Time-based media and the Left share a future-oriented ontology. As long as capital accumulation is systemically tied to the exploitation of labor and time, the struggle to emancipate time is beholden to the progression of time itself (that which compels us forward) with or without a broad left consensus about the validity of thinking in the future-tense. Cinema is a medium invented through experimentation – and hence revolutions – in optical sciences and chemistry that succeeded in imprinting time, fragmenting reality, and producing mass spectatorship. Thereafter, the desire to deconstruct temporal order made evident by this technology gave rise to complex cinematic languages and the desire to experiment. To recapitulate Medina’s clarifications on the experimental, experiments are operations that require “a movement of thinking outside conditions,” that which creates an opening for poetry or art. However, without being rooted in conditions (such as the mechanics of cinema’s technology itself), poetics cease to be experimental – perhaps, it becomes merely intuitive. Experimentation is a movement adjacent to, but which strives to go beyond, a condition. Experimentation is inherently time-consuming. The lack of immediacy practiced in Medina’s mode of inquiry and the structure of his cinematic language provokes a confrontation with the chronic scarcity of time to grapple with the complexities of global capitalism and neoliberal hegemony. Being unable to know our condition effectively hinders our political motivation to move beyond the provisional forms of justice we can manifest through a folk political common sense, a politics of immediacy. Medina’s Inventing the Future operates in the aesthetic regime as an embodied future-tense – the recuperation of time from the duress of work. The filmmaker states:

I think it’s important that the history of movies coincides with workers having more leisure time to attend the cinema, as much as I also think the notion of free time is already embedded in the cut, freeing time from its temporal order of past, present, future, that is given in a shot, like a work schedule.19

For Medina, to self-determine (to read, study, and live as discursive beings) is not a prize to be won after the revolution. Instead, self-determination is intrinsic to the process of liberation from the capitalist temporal order.


  1. Nick Srnicek and Alex Williams, Inventing the Future: Postcapitalism and a World Without Work (London: Verso, 2015), e-book.
  2. An aesthetic regime is a term borrowed from Jacques Ranciere’s critique of Modernism as a totalizing category of art that “seems to have been deliberately invented to prevent a clear understanding of the transformations of art and its relationships with the other spheres of collective experience.” I employ it (liberally) in this text to communicate that aesthetic regimes on the left exist to reestablish the heteronomy of art (influences outside of art), but I maintain that subverting the dogmatism of art does not stand in for political struggle. See: Joseph J. Tanke, “What is the Aesthetic Regime?” in Parrhesia 12 (November 2011): 71-81. [PDF].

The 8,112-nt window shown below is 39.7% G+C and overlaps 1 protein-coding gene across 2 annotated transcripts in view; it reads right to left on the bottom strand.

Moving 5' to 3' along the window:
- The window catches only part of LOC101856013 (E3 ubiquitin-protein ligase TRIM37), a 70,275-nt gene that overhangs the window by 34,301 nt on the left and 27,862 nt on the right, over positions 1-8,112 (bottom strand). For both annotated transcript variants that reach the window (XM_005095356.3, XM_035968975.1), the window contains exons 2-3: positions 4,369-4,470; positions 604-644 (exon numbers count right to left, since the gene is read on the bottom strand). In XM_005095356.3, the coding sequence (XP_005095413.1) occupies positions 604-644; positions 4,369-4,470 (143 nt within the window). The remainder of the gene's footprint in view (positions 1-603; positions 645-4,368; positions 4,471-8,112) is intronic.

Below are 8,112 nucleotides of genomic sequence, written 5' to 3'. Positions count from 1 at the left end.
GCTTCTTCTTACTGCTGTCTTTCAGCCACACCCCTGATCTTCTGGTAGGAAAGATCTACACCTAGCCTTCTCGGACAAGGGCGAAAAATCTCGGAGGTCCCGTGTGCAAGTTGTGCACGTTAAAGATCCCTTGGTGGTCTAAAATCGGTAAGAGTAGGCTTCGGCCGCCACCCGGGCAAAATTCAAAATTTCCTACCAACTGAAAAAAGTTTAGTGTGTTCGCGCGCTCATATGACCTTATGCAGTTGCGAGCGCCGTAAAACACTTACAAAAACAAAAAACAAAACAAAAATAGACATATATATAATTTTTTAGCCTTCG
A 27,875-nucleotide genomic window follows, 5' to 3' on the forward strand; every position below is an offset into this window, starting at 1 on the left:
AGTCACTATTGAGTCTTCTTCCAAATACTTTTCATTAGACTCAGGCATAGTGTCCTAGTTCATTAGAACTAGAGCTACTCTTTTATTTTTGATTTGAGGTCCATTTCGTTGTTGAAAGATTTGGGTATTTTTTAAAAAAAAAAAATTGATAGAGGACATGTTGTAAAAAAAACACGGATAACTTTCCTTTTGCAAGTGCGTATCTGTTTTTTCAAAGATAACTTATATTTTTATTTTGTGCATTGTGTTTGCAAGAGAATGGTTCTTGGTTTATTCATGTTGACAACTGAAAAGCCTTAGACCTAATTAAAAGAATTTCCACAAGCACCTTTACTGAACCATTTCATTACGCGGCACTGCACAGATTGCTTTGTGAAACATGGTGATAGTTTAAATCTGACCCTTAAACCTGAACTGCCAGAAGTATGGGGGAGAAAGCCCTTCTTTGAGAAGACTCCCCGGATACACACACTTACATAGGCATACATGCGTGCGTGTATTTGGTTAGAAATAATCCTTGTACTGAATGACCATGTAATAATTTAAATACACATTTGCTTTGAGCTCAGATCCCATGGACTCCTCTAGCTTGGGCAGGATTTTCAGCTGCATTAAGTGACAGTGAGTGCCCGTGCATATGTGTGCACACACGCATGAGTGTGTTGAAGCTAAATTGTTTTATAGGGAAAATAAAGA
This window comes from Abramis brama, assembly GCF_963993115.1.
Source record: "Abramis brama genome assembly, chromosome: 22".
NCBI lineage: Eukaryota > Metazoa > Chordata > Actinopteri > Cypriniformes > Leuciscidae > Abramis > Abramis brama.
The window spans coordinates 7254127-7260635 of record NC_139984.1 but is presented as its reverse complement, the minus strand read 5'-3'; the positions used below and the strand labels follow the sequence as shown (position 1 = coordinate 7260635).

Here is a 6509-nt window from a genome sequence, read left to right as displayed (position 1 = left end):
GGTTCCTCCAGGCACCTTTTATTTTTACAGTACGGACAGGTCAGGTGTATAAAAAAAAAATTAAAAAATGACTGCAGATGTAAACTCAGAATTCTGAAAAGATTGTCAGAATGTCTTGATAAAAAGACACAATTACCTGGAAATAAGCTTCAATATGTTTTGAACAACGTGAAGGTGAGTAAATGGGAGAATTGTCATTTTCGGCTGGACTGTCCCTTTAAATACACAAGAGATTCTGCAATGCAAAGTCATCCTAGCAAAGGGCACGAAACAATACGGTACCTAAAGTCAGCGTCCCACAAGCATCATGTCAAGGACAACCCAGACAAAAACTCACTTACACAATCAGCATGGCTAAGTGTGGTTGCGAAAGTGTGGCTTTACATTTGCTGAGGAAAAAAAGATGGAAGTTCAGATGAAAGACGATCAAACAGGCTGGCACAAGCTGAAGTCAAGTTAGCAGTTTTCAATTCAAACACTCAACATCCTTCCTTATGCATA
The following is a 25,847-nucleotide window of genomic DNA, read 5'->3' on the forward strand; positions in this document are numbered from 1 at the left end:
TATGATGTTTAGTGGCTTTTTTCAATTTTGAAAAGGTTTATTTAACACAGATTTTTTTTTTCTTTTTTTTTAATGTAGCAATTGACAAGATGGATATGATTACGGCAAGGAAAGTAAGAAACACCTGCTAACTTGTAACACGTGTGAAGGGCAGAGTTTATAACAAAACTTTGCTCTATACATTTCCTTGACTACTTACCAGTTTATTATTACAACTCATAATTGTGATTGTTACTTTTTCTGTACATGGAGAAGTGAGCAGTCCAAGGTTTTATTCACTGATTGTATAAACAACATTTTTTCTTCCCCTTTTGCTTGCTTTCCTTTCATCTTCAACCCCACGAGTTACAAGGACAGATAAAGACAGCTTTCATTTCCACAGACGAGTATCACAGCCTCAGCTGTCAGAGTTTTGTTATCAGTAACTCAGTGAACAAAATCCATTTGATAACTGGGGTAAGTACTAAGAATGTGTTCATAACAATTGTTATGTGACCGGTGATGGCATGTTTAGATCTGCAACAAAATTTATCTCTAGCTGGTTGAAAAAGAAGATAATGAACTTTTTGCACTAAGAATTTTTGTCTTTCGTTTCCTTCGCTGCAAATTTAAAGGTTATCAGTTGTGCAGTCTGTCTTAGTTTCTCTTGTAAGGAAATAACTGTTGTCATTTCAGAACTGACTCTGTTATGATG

3. Isiah Medina, email correspondence with author, October 23, 2020.
  4. Nick Srnicek and Alex Williams in Inventing the Future: Postcapitalism and a World Without Work (London: Verso, 2015), e-book.
  5. Ibid.
  6. Ibid.
  7. Ibid.
  8. Isiah Medina, email correspondence with author, October 23, 2020.
  9. Ibid.
  10. Left melancholia is a Benjaminian sentiment: “potential insights gleaned from brooding over one’s losses” or “the productive value of ascending sadness and mourning for political and cultural work.” Wendy Brown characterizes it as a “certain narcissism with regard to one’s past political attachments and identity that exceeds any contemporary investment with political mobilization, alliance or transformation.” See: Wendy Brown, “Resisting Left Melancholia,” in Verso Books Blog, accessed December 24, 2020. [link]
  11. Nick Srnicek and Alex Williams, “Left Modernity,” in Inventing the Future: Postcapitalism and a World Without Work (London: Verso, 2015), e-book.
  12. Sarah Salovaara, “‘There Is No Thinking of Poverty Without Subjectivity’: Isiah Medina on 88:88,” in Filmmaker Magazine, accessed October 14, 2020. [link]
  13. Ibid.
  14. Vivian Belik, “Review: ‘88:88,’” in Point of View Magazine, accessed October 14, 2020. [link]
  15. Isiah Medina, email correspondence with author, October 23, 2020.
  16. James Slaymaker, “Review: Isiah Medina’s “Inventing the Future” Charts the Origins of the 21st Century” in MUBI, accessed February 15, 2021. [link]
  17. Phil Coldiron, “Movies for Robots: Isiah Medina’s Inventing the Future” in Cinema Scope 84 (Fall 2020): 26-30.
  18. Justine Smith, “What Does it Mean to Make a “Postcapitalist” Film?” in Hyperallergic, accessed February 15, 2021. [link]
  19. Isiah Medina, email correspondence with author, October 23, 2020.

Steffanie Ling (b. 1991) is a writer, cultural worker and guest living on the unceded territories of the xwməθkwəy̓əm (Musqueam), Skwxwú7mesh (Squamish) and Səl̓ílwətaʔ/Selilwitulh (Tsleil-Waututh) First Nations.

She is currently researching New Work Poetry, Situationist comic strips, Soviet era animation and organizing study groups on Discord.